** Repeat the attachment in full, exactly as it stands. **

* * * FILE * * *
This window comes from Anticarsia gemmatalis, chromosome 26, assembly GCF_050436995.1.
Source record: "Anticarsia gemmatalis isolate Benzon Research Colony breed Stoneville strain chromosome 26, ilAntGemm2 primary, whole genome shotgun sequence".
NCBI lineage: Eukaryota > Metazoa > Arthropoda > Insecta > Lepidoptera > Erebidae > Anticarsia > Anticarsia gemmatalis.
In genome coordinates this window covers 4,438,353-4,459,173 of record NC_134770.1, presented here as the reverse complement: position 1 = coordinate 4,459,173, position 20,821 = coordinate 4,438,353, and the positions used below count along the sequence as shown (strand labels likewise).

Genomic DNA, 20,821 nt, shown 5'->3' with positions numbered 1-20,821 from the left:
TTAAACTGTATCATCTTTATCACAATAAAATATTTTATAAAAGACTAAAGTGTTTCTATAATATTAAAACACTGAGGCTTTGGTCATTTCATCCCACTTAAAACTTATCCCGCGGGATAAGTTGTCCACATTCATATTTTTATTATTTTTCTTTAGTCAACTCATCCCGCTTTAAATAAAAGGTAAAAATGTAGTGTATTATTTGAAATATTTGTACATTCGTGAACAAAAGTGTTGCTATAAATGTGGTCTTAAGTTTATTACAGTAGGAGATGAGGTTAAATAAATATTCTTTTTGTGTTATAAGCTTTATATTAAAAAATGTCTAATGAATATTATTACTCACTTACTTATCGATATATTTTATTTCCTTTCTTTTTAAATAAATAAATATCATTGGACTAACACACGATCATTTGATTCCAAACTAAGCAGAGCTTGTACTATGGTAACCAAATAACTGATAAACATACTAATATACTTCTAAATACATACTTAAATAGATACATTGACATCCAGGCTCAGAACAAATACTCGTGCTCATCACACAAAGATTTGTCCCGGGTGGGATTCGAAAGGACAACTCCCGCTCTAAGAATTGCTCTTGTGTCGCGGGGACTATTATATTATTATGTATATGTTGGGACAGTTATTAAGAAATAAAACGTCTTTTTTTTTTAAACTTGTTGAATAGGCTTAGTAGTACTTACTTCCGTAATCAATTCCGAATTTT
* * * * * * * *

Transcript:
This window comes from Anticarsia gemmatalis, chromosome 26, assembly GCF_050436995.1.
Source record: "Anticarsia gemmatalis isolate Benzon Research Colony breed Stoneville strain chromosome 26, ilAntGemm2 primary, whole genome shotgun sequence".
NCBI lineage: Eukaryota > Metazoa > Arthropoda > Insecta > Lepidoptera > Erebidae > Anticarsia > Anticarsia gemmatalis.
In genome coordinates this window covers 4,438,353-4,459,173 of record NC_134770.1, presented here as the reverse complement: position 1 = coordinate 4,459,173, position 20,821 = coordinate 4,438,353, and the positions used below count along the sequence as shown (strand labels likewise).

Genomic DNA, 20,821 nt, shown 5'->3' with positions numbered 1-20,821 from the left:
TTAAACTGTATCATCTTTATCACAATAAAATATTTTATAAAAGACTAAAGTGTTTCTATAATATTAAAACACTGAGGCTTTGGTCATTTCATCCCACTTAAAACTTATCCCGCGGGATAAGTTGTCCACATTCATATTTTTATTATTTTTCTTTAGTCAACTCATCCCGCTTTAAATAAAAGGTAAAAATGTAGTGTATTATTTGAAATATTTGTACATTCGTGAACAAAAGTGTTGCTATAAATGTGGTCTTAAGTTTATTACAGTAGGAGATGAGGTTAAATAAATATTCTTTTTGTGTTATAAGCTTTATATTAAAAAATGTCTAATGAATATTATTACTCACTTACTTATCGATATATTTTATTTCCTTTCTTTTTAAATAAATAAATATCATTGGACTAACACACGATCATTTGATTCCAAACTAAGCAGAGCTTGTACTATGGTAACCAAATAACTGATAAACATACTAATATACTTCTAAATACATACTTAAATAGATACATTGACATCCAGGCTCAGAACAAATACTCGTGCTCATCACACAAAGATTTGTCCCGGGTGGGATTCGAAAGGACAACTCCCGCTCTAAGAATTGCTCTTGTGTCGCGGGGACTATTATATTATTATGTATATGTTGGGACAGTTATTAAGAAATAAAACGTCTTTTTTTTTTAAACTTGTTGAATAGGCTTAGTAGTACTTACTTCCGTAATCAATTCCGAATTTT